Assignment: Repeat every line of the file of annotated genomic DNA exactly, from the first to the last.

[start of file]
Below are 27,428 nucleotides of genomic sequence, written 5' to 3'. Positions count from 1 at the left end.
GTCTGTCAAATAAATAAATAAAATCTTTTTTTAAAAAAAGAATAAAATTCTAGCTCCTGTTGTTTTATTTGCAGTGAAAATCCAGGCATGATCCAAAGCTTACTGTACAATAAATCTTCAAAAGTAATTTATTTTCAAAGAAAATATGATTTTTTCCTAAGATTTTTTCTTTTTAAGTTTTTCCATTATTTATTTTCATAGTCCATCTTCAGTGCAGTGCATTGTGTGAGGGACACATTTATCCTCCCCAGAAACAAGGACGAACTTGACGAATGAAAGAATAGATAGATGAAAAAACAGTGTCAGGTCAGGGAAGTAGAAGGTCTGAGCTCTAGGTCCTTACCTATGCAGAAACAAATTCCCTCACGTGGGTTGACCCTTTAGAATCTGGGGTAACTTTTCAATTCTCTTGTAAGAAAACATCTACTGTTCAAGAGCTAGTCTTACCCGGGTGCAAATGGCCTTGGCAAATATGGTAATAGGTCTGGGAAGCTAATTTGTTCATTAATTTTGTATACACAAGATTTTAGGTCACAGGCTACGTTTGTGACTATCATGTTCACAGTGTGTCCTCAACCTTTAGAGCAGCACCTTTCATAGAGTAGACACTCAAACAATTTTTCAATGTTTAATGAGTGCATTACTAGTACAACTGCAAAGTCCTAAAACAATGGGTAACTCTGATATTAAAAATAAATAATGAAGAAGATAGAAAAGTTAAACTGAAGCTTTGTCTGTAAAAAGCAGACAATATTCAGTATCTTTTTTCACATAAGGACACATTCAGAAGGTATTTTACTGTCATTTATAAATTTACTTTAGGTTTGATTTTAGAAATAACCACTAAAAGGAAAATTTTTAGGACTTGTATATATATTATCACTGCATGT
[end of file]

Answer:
Below are 27,428 nucleotides of genomic sequence, written 5' to 3'. Positions count from 1 at the left end.
GTCTGTCAAATAAATAAATAAAATCTTTTTTTAAAAAAAGAATAAAATTCTAGCTCCTGTTGTTTTATTTGCAGTGAAAATCCAGGCATGATCCAAAGCTTACTGTACAATAAATCTTCAAAAGTAATTTATTTTCAAAGAAAATATGATTTTTTCCTAAGATTTTTTCTTTTTAAGTTTTTCCATTATTTATTTTCATAGTCCATCTTCAGTGCAGTGCATTGTGTGAGGGACACATTTATCCTCCCCAGAAACAAGGACGAACTTGACGAATGAAAGAATAGATAGATGAAAAAACAGTGTCAGGTCAGGGAAGTAGAAGGTCTGAGCTCTAGGTCCTTACCTATGCAGAAACAAATTCCCTCACGTGGGTTGACCCTTTAGAATCTGGGGTAACTTTTCAATTCTCTTGTAAGAAAACATCTACTGTTCAAGAGCTAGTCTTACCCGGGTGCAAATGGCCTTGGCAAATATGGTAATAGGTCTGGGAAGCTAATTTGTTCATTAATTTTGTATACACAAGATTTTAGGTCACAGGCTACGTTTGTGACTATCATGTTCACAGTGTGTCCTCAACCTTTAGAGCAGCACCTTTCATAGAGTAGACACTCAAACAATTTTTCAATGTTTAATGAGTGCATTACTAGTACAACTGCAAAGTCCTAAAACAATGGGTAACTCTGATATTAAAAATAAATAATGAAGAAGATAGAAAAGTTAAACTGAAGCTTTGTCTGTAAAAAGCAGACAATATTCAGTATCTTTTTTCACATAAGGACACATTCAGAAGGTATTTTACTGTCATTTATAAATTTACTTTAGGTTTGATTTTAGAAATAACCACTAAAAGGAAAATTTTTAGGACTTGTATATATATTATCACTGCATGT